[In fact, by that point people had even become, to some degree, more biologically adapted to their own environment – ie. Eurasians had immunities to the diseases that plagued their cities, Andean and Tibetan peoples had adapted to their high altitudes, Inuit to the cold Arctic environment, Africans to the tropical disease burden, etc. etc. These factors themselves played an important role in the ability of modern groups to succeed in different environments. Europeans had much difficulty in governing, let alone settling, tropical nations due to disease, whereas they flourished in more temperate colonies – especially those, like in the Americas, where the natives helpfully died off in the millions due to lack of immunity to Eurasian diseases, and Europeans could replace them fairly quickly, before they had time to rebound. The point of this aside is that, while over a large time scale environment may shape human societies, over a shorter time scale, and with repercussions that can have great long term consequences, the specific populations involved are of great importance – Europeans came to replace the populations in some parts of the world, and not in other parts, often because they were suited towards some environments, and not others, biologically.]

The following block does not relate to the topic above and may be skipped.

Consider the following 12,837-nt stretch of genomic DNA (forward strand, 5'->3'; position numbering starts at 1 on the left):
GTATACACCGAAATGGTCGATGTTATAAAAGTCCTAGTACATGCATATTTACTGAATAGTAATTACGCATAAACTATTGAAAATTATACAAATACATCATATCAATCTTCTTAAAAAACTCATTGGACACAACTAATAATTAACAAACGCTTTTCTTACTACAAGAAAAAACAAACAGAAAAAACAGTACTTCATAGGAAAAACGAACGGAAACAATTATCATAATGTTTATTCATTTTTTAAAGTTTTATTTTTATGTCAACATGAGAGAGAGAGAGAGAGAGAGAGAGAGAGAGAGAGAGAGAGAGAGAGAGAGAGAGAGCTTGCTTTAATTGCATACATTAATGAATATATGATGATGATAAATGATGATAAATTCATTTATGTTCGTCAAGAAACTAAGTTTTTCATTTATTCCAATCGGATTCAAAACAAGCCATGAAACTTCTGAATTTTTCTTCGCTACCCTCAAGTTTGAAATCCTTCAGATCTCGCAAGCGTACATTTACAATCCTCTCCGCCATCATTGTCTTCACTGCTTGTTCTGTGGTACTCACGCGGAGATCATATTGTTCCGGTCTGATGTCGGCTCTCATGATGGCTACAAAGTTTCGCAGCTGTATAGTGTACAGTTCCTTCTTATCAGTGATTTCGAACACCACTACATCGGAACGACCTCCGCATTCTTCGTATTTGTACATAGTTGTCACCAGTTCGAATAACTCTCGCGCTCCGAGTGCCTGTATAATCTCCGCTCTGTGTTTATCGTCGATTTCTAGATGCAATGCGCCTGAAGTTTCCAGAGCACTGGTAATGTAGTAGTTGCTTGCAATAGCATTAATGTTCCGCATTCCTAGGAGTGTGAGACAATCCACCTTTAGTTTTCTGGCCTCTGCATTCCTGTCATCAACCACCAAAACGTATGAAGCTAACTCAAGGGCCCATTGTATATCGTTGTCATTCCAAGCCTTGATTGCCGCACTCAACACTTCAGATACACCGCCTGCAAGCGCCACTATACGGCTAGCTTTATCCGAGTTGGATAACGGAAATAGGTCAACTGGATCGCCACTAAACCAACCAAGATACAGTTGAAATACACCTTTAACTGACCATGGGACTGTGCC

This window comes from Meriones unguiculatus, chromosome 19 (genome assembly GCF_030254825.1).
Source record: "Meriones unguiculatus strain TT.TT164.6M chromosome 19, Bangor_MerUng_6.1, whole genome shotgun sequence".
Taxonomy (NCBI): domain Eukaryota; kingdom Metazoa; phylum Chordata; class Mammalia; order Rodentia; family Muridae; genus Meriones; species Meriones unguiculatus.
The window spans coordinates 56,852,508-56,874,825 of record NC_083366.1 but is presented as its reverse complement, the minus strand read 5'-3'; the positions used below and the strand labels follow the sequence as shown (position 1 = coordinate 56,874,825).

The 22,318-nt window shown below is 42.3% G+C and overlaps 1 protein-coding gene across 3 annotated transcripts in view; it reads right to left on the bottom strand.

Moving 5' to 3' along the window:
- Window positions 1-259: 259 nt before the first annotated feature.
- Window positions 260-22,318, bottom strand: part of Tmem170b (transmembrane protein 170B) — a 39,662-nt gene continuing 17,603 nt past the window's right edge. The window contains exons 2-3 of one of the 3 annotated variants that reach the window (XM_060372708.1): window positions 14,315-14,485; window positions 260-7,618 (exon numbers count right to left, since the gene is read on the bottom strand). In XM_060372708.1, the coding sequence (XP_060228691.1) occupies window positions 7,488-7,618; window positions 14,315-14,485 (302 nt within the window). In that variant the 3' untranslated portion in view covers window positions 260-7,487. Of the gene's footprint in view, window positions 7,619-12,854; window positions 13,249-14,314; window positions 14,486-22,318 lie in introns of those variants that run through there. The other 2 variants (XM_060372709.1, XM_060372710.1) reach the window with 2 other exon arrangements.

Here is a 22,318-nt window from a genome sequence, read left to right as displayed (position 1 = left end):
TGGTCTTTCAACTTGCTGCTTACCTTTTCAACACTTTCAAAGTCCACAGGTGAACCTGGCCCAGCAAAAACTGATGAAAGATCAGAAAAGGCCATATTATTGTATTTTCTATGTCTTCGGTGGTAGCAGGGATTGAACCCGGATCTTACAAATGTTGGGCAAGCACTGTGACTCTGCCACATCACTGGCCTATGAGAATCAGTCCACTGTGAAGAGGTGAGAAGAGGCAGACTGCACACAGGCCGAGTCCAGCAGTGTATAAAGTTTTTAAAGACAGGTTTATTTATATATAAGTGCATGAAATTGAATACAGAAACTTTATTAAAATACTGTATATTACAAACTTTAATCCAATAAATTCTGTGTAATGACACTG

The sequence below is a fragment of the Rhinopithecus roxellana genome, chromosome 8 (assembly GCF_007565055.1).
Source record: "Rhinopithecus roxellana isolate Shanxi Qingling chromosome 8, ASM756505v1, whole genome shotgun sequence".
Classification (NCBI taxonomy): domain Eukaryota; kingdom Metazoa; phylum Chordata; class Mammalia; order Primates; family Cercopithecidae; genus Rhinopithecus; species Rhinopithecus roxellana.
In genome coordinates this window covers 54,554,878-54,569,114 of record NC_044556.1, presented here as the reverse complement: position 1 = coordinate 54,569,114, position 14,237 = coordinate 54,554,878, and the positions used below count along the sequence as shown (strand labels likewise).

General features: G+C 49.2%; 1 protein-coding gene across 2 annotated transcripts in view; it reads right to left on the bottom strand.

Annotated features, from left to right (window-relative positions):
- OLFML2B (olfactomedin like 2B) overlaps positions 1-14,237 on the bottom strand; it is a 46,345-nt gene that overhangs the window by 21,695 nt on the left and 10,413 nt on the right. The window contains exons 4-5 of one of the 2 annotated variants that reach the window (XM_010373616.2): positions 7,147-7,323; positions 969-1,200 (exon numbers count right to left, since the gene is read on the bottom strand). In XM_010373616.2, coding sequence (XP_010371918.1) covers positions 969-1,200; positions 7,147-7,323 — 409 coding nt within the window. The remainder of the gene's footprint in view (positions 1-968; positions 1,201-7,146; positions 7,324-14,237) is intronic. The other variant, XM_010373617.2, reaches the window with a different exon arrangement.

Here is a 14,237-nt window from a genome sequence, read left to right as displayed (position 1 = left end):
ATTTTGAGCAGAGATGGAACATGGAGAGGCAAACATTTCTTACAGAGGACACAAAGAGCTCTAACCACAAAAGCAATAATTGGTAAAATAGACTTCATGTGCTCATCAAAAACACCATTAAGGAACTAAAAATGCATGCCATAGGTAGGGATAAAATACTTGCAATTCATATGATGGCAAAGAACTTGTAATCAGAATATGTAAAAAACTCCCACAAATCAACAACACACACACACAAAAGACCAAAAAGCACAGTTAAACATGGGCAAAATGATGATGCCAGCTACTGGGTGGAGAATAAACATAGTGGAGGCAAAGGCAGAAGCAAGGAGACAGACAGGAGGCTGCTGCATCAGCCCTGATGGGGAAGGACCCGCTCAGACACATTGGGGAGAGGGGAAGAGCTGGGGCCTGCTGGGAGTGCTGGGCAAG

In the same way, the long history of cultural and technological developments of some populations, and not others, needs to be understood in order to explain why two populations, though now living in the same country, or even same neighbourhood, can have such an unequal distribution of wealth, education, social pathologies, etc. It is because populations carry something with them, something that has shaped them into a certain mold by a very long history – and that other populations do not share, and can not come to share easily. In my post on the African marriage system and the high rate of STDs among blacks, I discuss another important instance of a population carrying with it behaviours that cause to have a certain pattern of STD infection, even when in a new country, next to populations that show very different patterns.